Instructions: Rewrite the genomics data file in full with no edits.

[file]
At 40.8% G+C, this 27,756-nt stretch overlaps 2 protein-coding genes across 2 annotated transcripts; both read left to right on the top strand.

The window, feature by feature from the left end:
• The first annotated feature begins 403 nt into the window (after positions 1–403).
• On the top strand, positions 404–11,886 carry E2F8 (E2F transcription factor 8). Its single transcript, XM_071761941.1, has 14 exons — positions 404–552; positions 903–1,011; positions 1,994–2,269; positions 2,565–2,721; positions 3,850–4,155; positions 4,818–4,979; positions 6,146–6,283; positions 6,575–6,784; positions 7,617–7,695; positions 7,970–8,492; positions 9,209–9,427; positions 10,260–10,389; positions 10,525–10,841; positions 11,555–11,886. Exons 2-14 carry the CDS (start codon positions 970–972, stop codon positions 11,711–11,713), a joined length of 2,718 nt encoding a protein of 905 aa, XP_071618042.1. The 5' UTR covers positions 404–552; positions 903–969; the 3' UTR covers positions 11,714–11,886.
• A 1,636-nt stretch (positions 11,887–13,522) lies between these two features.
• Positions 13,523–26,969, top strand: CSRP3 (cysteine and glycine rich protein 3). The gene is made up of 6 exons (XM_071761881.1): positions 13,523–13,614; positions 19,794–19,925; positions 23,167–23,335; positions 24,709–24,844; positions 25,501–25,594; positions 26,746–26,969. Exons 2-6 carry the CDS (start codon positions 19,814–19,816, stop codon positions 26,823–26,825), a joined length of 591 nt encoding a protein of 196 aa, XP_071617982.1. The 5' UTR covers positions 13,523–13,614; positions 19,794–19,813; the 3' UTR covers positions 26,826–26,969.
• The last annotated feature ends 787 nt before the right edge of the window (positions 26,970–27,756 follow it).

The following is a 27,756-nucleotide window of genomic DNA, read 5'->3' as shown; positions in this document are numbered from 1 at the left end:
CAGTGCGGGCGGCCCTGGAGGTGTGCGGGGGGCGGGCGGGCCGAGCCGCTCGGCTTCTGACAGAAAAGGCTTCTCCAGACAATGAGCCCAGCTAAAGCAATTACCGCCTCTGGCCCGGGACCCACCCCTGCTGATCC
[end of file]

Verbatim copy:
At 40.8% G+C, this 27,756-nt stretch overlaps 2 protein-coding genes across 2 annotated transcripts; both read left to right on the top strand.

The window, feature by feature from the left end:
• The first annotated feature begins 403 nt into the window (after positions 1–403).
• On the top strand, positions 404–11,886 carry E2F8 (E2F transcription factor 8). Its single transcript, XM_071761941.1, has 14 exons — positions 404–552; positions 903–1,011; positions 1,994–2,269; positions 2,565–2,721; positions 3,850–4,155; positions 4,818–4,979; positions 6,146–6,283; positions 6,575–6,784; positions 7,617–7,695; positions 7,970–8,492; positions 9,209–9,427; positions 10,260–10,389; positions 10,525–10,841; positions 11,555–11,886. Exons 2-14 carry the CDS (start codon positions 970–972, stop codon positions 11,711–11,713), a joined length of 2,718 nt encoding a protein of 905 aa, XP_071618042.1. The 5' UTR covers positions 404–552; positions 903–969; the 3' UTR covers positions 11,714–11,886.
• A 1,636-nt stretch (positions 11,887–13,522) lies between these two features.
• Positions 13,523–26,969, top strand: CSRP3 (cysteine and glycine rich protein 3). The gene is made up of 6 exons (XM_071761881.1): positions 13,523–13,614; positions 19,794–19,925; positions 23,167–23,335; positions 24,709–24,844; positions 25,501–25,594; positions 26,746–26,969. Exons 2-6 carry the CDS (start codon positions 19,814–19,816, stop codon positions 26,823–26,825), a joined length of 591 nt encoding a protein of 196 aa, XP_071617982.1. The 5' UTR covers positions 13,523–13,614; positions 19,794–19,813; the 3' UTR covers positions 26,826–26,969.
• The last annotated feature ends 787 nt before the right edge of the window (positions 26,970–27,756 follow it).

The following is a 27,756-nucleotide window of genomic DNA, read 5'->3' as shown; positions in this document are numbered from 1 at the left end:
CAGTGCGGGCGGCCCTGGAGGTGTGCGGGGGGCGGGCGGGCCGAGCCGCTCGGCTTCTGACAGAAAAGGCTTCTCCAGACAATGAGCCCAGCTAAAGCAATTACCGCCTCTGGCCCGGGACCCACCCCTGCTGATCC